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How can I use Bing Chat in Skype?

To use Bing’s new chat feature in Skype, you’ll need to add them to a group chat just like any other contact. Your account must also have access to Bing Chat Preview.

Bing vs. Google Assistant: An unfair comparison?

Robert Triggs/Android Authority

Now I know what you’re probably thinking: comparing Bing and Google Assistant isn’t exactly fair. Finally, Google doesn’t use a big language model like ChatGPT as a base. And while I agree with that sentiment, interacting with Bing via voice was still a revelation.

For years we have believed in the idea of ​​virtual assistants who can provide answers and helpful suggestions. However, most of them just didn’t live up to the hype. Microsoft had to scrap Cortana with the release of Windows 11 after it underperformed. The new Bing finally keeps those promises and isn’t even tied to an expensive hardware purchase. The only downside is that you can’t ask Bing to control your smart home devices (yet, anyway).

Google has a competing chat feature in the works, but will it help Assistant?

We know that Google is working on its own competitor to OpenAI’s ChatGPT and Bing called Bard. But will it improve on the existing assistant? Or will this new chat mode be limited to Google Search? Knowing the company’s track record and the sheer processing costs involved, I expect the latter. This will no doubt result in a fragmented experience where you have to open a web browser to access Google’s full-fledged chatbot. So while I’m excited at the prospect of a competition, I’m preparing to be a bit disappointed already.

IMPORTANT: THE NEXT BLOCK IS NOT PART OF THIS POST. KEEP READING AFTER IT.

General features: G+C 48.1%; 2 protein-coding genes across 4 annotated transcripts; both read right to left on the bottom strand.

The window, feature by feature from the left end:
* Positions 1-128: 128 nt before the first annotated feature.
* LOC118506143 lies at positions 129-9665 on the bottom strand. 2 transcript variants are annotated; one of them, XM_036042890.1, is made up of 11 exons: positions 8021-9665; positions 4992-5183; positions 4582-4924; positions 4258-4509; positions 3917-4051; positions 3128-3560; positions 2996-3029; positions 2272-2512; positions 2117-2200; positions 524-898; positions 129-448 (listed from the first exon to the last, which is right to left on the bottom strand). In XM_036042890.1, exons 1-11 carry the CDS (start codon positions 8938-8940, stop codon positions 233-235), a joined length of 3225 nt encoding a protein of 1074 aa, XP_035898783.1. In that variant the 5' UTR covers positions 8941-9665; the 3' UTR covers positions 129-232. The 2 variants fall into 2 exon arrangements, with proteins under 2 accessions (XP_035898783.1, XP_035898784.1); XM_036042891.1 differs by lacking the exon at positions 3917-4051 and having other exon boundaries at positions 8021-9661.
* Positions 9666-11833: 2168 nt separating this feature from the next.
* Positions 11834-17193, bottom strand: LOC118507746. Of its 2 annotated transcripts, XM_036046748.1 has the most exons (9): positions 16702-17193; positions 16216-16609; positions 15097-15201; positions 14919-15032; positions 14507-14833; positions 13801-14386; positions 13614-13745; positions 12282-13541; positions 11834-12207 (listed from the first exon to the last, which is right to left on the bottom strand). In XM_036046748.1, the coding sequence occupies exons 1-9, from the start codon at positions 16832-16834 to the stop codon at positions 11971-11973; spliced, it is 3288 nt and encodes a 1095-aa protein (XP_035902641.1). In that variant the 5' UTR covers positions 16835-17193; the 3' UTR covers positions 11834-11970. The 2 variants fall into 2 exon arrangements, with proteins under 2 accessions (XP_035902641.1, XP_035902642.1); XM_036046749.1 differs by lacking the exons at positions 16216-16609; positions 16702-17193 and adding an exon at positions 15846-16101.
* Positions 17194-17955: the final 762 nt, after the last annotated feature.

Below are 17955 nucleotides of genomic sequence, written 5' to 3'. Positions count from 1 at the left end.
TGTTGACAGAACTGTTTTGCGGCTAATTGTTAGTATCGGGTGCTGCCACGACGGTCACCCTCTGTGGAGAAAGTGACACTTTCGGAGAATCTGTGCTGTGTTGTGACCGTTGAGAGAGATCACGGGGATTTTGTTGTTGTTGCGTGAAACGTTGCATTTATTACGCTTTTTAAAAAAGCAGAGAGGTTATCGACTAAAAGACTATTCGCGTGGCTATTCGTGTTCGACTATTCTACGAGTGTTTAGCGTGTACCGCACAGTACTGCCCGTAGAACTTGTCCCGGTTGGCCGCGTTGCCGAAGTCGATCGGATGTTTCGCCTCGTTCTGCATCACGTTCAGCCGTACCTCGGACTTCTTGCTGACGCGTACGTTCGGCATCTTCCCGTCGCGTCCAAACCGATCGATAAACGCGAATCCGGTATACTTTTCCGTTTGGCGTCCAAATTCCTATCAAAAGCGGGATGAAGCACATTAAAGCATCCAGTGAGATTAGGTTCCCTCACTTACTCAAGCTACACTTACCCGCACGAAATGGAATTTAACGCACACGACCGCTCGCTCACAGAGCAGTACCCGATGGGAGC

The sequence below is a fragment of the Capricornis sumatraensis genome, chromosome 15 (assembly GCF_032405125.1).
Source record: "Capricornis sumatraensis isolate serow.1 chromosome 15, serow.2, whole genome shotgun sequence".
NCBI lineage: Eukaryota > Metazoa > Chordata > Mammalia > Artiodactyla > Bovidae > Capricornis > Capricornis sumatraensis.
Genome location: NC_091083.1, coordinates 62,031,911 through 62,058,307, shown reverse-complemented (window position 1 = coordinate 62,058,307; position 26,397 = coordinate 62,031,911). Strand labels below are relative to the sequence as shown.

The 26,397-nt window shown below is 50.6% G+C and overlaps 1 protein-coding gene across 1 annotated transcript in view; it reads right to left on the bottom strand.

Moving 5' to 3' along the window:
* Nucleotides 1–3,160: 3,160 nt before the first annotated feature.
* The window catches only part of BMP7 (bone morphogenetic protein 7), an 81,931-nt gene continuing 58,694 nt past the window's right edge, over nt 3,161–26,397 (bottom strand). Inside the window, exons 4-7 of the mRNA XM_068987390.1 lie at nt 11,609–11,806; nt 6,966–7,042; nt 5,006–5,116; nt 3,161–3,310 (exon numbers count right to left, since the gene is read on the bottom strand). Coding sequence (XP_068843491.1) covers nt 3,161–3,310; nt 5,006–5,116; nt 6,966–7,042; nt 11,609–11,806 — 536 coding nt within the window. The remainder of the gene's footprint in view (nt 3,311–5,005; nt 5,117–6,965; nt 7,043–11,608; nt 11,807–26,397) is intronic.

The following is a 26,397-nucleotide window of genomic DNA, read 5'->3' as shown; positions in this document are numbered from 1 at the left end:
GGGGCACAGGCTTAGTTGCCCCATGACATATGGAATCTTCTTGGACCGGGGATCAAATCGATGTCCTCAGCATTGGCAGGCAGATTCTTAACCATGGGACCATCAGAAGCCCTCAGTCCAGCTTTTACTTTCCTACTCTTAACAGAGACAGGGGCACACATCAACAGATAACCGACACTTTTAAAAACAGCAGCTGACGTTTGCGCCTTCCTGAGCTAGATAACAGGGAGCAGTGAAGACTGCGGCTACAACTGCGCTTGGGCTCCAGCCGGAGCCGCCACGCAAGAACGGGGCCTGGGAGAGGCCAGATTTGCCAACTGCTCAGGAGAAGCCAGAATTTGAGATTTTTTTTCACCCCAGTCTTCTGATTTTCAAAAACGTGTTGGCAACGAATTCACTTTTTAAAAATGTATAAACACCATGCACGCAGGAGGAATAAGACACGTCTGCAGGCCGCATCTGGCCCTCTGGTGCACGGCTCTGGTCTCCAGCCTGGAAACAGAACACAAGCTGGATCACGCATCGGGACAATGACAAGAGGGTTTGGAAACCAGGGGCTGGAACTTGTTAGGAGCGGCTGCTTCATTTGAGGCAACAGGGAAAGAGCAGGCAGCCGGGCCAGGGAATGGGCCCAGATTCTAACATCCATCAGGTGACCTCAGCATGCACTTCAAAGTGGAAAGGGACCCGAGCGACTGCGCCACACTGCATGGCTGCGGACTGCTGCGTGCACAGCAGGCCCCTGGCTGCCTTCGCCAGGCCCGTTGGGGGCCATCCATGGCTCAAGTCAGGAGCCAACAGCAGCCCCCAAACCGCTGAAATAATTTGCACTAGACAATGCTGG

Would you drop Google Assistant for Bing?

121 votes

Yes immediately


Yes, when it comes to smart speakers


No, I still prefer Google Assistant


For now, however, Bing has almost completely replaced Google Assistant in my life. I’ve even made it so that a long press on the power button on my phone brings up the Bing app. It’s admittedly not a perfect replacement – responses can sometimes take a few seconds and I prefer Google’s text-to-speech engine, but the benefits certainly outweigh these minor issues. And it doesn’t hurt that Microsoft Rewards still pays you to use Bing.